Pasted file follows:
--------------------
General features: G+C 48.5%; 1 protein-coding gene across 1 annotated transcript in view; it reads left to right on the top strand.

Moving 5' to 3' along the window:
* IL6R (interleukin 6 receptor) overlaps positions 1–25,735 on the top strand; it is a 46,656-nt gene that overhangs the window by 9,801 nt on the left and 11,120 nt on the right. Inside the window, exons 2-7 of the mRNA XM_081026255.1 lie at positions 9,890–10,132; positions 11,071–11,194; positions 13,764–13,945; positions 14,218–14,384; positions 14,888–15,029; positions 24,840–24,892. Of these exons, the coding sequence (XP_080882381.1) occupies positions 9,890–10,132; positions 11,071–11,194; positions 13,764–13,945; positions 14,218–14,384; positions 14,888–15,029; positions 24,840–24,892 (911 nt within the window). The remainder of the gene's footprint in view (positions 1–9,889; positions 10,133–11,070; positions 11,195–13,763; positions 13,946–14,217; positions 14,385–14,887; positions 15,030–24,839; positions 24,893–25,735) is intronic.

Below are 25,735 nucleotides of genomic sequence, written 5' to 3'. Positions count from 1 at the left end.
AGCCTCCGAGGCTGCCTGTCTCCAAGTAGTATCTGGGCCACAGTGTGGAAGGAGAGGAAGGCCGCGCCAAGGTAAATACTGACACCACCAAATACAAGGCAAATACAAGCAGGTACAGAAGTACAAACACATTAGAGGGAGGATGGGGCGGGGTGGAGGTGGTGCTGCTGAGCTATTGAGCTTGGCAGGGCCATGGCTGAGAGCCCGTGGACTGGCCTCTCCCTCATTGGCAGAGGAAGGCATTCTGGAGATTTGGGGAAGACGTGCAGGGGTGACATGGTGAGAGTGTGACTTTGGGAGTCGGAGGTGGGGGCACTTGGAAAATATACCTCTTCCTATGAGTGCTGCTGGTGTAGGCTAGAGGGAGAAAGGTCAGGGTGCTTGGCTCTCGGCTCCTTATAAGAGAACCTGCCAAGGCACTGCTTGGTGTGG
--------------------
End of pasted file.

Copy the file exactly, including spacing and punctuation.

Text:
General features: G+C 48.5%; 1 protein-coding gene across 1 annotated transcript in view; it reads left to right on the top strand.

Moving 5' to 3' along the window:
* IL6R (interleukin 6 receptor) overlaps positions 1–25,735 on the top strand; it is a 46,656-nt gene that overhangs the window by 9,801 nt on the left and 11,120 nt on the right. Inside the window, exons 2-7 of the mRNA XM_081026255.1 lie at positions 9,890–10,132; positions 11,071–11,194; positions 13,764–13,945; positions 14,218–14,384; positions 14,888–15,029; positions 24,840–24,892. Of these exons, the coding sequence (XP_080882381.1) occupies positions 9,890–10,132; positions 11,071–11,194; positions 13,764–13,945; positions 14,218–14,384; positions 14,888–15,029; positions 24,840–24,892 (911 nt within the window). The remainder of the gene's footprint in view (positions 1–9,889; positions 10,133–11,070; positions 11,195–13,763; positions 13,946–14,217; positions 14,385–14,887; positions 15,030–24,839; positions 24,893–25,735) is intronic.

Below are 25,735 nucleotides of genomic sequence, written 5' to 3'. Positions count from 1 at the left end.
AGCCTCCGAGGCTGCCTGTCTCCAAGTAGTATCTGGGCCACAGTGTGGAAGGAGAGGAAGGCCGCGCCAAGGTAAATACTGACACCACCAAATACAAGGCAAATACAAGCAGGTACAGAAGTACAAACACATTAGAGGGAGGATGGGGCGGGGTGGAGGTGGTGCTGCTGAGCTATTGAGCTTGGCAGGGCCATGGCTGAGAGCCCGTGGACTGGCCTCTCCCTCATTGGCAGAGGAAGGCATTCTGGAGATTTGGGGAAGACGTGCAGGGGTGACATGGTGAGAGTGTGACTTTGGGAGTCGGAGGTGGGGGCACTTGGAAAATATACCTCTTCCTATGAGTGCTGCTGGTGTAGGCTAGAGGGAGAAAGGTCAGGGTGCTTGGCTCTCGGCTCCTTATAAGAGAACCTGCCAAGGCACTGCTTGGTGTGG